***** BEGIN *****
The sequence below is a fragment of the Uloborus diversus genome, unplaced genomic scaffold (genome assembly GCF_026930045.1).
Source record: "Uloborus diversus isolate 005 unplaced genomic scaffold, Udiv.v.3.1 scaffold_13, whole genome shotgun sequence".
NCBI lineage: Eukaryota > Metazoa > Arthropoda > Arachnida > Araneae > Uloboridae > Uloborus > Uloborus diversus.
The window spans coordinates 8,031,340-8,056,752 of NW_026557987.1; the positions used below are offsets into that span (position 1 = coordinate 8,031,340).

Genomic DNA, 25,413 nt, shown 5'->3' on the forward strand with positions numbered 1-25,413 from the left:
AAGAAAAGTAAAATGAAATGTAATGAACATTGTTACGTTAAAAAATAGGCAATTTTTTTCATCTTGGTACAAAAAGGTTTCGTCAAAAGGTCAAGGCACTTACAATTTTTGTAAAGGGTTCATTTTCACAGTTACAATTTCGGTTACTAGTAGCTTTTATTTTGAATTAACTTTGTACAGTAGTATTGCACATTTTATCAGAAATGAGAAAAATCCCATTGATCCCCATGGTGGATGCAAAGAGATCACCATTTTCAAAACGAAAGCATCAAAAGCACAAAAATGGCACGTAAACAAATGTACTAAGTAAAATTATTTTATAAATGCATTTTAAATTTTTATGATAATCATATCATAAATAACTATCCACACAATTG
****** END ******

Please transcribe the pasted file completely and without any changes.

The sequence below is a fragment of the Uloborus diversus genome, unplaced genomic scaffold (genome assembly GCF_026930045.1).
Source record: "Uloborus diversus isolate 005 unplaced genomic scaffold, Udiv.v.3.1 scaffold_13, whole genome shotgun sequence".
NCBI lineage: Eukaryota > Metazoa > Arthropoda > Arachnida > Araneae > Uloboridae > Uloborus > Uloborus diversus.
The window spans coordinates 8,031,340-8,056,752 of NW_026557987.1; the positions used below are offsets into that span (position 1 = coordinate 8,031,340).

Genomic DNA, 25,413 nt, shown 5'->3' on the forward strand with positions numbered 1-25,413 from the left:
AAGAAAAGTAAAATGAAATGTAATGAACATTGTTACGTTAAAAAATAGGCAATTTTTTTCATCTTGGTACAAAAAGGTTTCGTCAAAAGGTCAAGGCACTTACAATTTTTGTAAAGGGTTCATTTTCACAGTTACAATTTCGGTTACTAGTAGCTTTTATTTTGAATTAACTTTGTACAGTAGTATTGCACATTTTATCAGAAATGAGAAAAATCCCATTGATCCCCATGGTGGATGCAAAGAGATCACCATTTTCAAAACGAAAGCATCAAAAGCACAAAAATGGCACGTAAACAAATGTACTAAGTAAAATTATTTTATAAATGCATTTTAAATTTTTATGATAATCATATCATAAATAACTATCCACACAATTG